Geothermal energy is accessible day and night every day of the year and can thus serve as an add-on to energy sources which are only available intermittently. An MIT-study indicates a potential of more than 100 GW for USA and 35 GW for Germany [34,35]. It is likely that up to 8% of the total world electricity may be produced with geothermal resources, serving 17% of the world population [36]. Thirty nine countries, situated by and large in Africa, Central/ South America, and the Pacific, can potentially obtain 100% of their electricity from geothermal resources [37].

4. Case Studies

4.1. Capacity Building Strategies for Desalination Using Renewable Energies in Algeria and the Proposed Seawater Greenhouse System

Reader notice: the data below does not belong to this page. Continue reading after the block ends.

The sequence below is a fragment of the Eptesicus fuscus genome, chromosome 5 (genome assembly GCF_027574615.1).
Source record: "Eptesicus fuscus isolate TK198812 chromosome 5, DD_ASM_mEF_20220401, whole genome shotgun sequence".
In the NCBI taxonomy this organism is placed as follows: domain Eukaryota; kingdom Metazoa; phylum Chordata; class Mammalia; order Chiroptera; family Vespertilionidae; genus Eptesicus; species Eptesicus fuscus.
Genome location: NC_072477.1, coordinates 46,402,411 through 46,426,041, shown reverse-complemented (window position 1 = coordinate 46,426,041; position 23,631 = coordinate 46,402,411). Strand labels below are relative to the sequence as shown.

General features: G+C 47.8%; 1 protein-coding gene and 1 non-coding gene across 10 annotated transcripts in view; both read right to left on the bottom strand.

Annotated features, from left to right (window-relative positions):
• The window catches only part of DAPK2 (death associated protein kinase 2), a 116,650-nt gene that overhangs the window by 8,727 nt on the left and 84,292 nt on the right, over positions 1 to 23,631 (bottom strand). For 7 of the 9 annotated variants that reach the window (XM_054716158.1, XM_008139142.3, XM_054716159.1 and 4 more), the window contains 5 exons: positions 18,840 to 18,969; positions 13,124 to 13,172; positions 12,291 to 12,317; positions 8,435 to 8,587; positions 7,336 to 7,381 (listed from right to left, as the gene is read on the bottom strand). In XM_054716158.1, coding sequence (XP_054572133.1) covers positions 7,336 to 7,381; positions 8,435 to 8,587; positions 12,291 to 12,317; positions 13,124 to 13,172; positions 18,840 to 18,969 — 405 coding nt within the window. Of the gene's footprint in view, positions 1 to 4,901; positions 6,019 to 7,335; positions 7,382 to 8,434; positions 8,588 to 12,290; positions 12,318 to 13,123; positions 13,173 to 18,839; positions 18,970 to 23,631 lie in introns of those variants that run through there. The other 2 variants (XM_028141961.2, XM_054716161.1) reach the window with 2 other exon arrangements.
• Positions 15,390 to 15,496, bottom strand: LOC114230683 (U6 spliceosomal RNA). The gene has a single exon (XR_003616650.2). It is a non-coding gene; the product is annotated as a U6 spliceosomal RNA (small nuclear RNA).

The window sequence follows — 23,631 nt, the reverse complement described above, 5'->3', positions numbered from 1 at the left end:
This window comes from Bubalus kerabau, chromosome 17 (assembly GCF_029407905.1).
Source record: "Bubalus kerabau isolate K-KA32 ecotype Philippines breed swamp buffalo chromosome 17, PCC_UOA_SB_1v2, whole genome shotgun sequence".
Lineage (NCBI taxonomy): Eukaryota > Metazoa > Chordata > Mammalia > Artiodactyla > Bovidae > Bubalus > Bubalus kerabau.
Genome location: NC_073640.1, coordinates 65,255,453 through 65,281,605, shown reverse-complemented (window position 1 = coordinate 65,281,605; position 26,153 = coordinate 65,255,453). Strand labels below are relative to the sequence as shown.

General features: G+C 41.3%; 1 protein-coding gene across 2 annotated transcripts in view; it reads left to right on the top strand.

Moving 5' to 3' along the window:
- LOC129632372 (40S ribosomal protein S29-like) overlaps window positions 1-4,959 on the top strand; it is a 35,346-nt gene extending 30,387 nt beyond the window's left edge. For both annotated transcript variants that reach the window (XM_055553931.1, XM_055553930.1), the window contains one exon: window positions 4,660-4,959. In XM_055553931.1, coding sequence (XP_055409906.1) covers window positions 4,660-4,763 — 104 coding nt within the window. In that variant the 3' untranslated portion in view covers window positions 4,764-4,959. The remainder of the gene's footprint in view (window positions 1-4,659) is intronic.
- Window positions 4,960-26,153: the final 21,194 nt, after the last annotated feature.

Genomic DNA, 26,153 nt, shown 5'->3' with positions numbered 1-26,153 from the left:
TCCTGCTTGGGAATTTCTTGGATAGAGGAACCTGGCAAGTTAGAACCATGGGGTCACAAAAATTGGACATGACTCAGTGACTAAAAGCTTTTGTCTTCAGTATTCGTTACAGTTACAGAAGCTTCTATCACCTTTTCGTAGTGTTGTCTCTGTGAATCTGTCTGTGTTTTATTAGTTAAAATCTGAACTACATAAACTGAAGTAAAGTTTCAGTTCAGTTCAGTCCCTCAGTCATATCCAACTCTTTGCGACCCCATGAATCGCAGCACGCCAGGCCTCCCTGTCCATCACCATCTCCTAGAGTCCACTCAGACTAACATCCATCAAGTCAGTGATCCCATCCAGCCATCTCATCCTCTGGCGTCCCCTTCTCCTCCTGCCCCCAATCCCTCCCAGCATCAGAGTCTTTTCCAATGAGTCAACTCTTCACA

Algeria is an oil and gas producer; hence decision makers there believed that encouraging use of renewable energies can affect the country's oil exports [24,38]. The country is also Africa’s second-largest nation and the eleventh in the World in terms of land area, being bordered in the north by 1,200 km of Mediterranean coastline. Among the major challenges facing the region are limited water and energy resources? as well as risk management of the environment [24,39]. Mahmoudi et al. [2] has argued that due to the world economic crisis and the decreasing oil and gas reserves, decision makers in arid countries such as Algeria, need to review their policies regarding the promotion of renewable energies.